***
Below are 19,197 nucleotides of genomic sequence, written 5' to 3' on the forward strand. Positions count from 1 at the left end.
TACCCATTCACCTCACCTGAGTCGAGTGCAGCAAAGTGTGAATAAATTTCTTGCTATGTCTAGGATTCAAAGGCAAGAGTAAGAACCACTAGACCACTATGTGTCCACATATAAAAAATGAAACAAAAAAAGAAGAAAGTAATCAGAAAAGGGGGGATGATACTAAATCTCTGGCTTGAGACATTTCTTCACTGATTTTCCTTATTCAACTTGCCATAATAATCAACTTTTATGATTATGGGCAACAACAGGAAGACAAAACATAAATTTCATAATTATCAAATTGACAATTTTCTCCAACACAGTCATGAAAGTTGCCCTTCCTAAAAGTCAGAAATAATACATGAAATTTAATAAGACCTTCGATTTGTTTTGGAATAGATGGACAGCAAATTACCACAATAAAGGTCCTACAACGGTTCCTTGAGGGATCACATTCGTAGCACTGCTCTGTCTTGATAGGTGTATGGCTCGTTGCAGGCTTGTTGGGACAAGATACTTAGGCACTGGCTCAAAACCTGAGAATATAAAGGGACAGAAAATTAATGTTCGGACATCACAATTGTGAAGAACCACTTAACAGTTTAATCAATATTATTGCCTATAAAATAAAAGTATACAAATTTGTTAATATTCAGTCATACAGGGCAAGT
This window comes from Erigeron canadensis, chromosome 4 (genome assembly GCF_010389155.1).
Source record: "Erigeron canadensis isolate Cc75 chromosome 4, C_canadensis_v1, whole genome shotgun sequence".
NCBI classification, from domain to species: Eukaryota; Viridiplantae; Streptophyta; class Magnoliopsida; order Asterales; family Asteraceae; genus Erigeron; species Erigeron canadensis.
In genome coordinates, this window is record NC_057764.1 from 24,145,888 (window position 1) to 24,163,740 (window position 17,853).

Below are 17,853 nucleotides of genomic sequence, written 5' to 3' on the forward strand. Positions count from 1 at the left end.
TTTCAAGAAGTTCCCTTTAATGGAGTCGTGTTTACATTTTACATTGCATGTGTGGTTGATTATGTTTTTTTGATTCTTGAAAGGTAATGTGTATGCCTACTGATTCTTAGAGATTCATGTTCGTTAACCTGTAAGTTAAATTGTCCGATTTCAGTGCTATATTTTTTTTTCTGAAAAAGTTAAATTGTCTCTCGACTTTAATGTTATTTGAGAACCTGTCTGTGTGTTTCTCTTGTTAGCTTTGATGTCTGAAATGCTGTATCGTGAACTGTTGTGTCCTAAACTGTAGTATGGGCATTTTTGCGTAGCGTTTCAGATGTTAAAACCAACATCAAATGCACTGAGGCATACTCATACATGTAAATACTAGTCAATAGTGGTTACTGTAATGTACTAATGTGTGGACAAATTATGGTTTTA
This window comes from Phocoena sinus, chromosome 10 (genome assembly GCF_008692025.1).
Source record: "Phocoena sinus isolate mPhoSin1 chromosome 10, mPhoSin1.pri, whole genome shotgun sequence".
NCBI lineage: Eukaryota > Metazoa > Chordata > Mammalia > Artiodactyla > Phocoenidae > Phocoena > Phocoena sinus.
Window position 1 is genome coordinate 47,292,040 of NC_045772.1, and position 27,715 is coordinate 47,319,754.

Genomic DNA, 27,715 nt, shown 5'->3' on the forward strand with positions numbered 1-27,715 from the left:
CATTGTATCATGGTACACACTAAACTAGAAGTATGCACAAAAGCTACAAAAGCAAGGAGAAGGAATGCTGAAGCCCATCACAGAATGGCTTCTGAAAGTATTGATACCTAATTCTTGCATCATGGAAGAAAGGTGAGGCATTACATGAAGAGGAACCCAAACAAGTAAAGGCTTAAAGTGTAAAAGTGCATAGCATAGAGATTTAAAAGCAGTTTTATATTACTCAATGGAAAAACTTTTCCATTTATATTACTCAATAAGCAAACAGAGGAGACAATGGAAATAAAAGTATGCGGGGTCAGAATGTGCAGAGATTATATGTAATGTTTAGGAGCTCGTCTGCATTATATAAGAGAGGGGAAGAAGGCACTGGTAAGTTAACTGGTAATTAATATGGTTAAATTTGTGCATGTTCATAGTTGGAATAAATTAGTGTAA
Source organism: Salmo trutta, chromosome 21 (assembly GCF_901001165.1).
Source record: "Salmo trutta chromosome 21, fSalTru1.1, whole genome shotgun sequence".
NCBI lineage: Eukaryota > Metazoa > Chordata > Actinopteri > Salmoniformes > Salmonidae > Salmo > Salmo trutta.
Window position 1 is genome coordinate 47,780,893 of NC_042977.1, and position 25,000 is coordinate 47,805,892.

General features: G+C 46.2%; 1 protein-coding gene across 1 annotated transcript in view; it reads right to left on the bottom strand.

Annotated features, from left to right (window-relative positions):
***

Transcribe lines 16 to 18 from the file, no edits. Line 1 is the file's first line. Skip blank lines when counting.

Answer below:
Source record: "Salmo trutta chromosome 21, fSalTru1.1, whole genome shotgun sequence".
NCBI lineage: Eukaryota > Metazoa > Chordata > Actinopteri > Salmoniformes > Salmonidae > Salmo > Salmo trutta.
Window position 1 is genome coordinate 47,780,893 of NC_042977.1, and position 25,000 is coordinate 47,805,892.